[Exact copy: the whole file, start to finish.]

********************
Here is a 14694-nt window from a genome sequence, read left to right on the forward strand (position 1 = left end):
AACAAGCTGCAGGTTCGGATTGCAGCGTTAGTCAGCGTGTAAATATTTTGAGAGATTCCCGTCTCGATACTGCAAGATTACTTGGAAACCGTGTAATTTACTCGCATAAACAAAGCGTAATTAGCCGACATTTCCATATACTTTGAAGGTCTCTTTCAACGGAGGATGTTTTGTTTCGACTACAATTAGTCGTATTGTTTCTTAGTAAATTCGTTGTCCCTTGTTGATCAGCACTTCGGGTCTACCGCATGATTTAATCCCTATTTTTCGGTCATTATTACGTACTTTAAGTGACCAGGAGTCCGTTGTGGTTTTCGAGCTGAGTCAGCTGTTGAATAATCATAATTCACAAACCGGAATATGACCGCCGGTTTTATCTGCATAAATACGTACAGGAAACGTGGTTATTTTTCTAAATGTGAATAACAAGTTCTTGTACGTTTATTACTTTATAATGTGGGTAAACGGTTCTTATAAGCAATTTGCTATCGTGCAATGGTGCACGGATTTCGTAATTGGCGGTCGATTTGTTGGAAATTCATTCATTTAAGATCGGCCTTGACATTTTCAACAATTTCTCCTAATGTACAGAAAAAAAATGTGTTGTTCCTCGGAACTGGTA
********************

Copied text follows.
Here is a 14694-nt window from a genome sequence, read left to right on the forward strand (position 1 = left end):
AACAAGCTGCAGGTTCGGATTGCAGCGTTAGTCAGCGTGTAAATATTTTGAGAGATTCCCGTCTCGATACTGCAAGATTACTTGGAAACCGTGTAATTTACTCGCATAAACAAAGCGTAATTAGCCGACATTTCCATATACTTTGAAGGTCTCTTTCAACGGAGGATGTTTTGTTTCGACTACAATTAGTCGTATTGTTTCTTAGTAAATTCGTTGTCCCTTGTTGATCAGCACTTCGGGTCTACCGCATGATTTAATCCCTATTTTTCGGTCATTATTACGTACTTTAAGTGACCAGGAGTCCGTTGTGGTTTTCGAGCTGAGTCAGCTGTTGAATAATCATAATTCACAAACCGGAATATGACCGCCGGTTTTATCTGCATAAATACGTACAGGAAACGTGGTTATTTTTCTAAATGTGAATAACAAGTTCTTGTACGTTTATTACTTTATAATGTGGGTAAACGGTTCTTATAAGCAATTTGCTATCGTGCAATGGTGCACGGATTTCGTAATTGGCGGTCGATTTGTTGGAAATTCATTCATTTAAGATCGGCCTTGACATTTTCAACAATTTCTCCTAATGTACAGAAAAAAAATGTGTTGTTCCTCGGAACTGGTA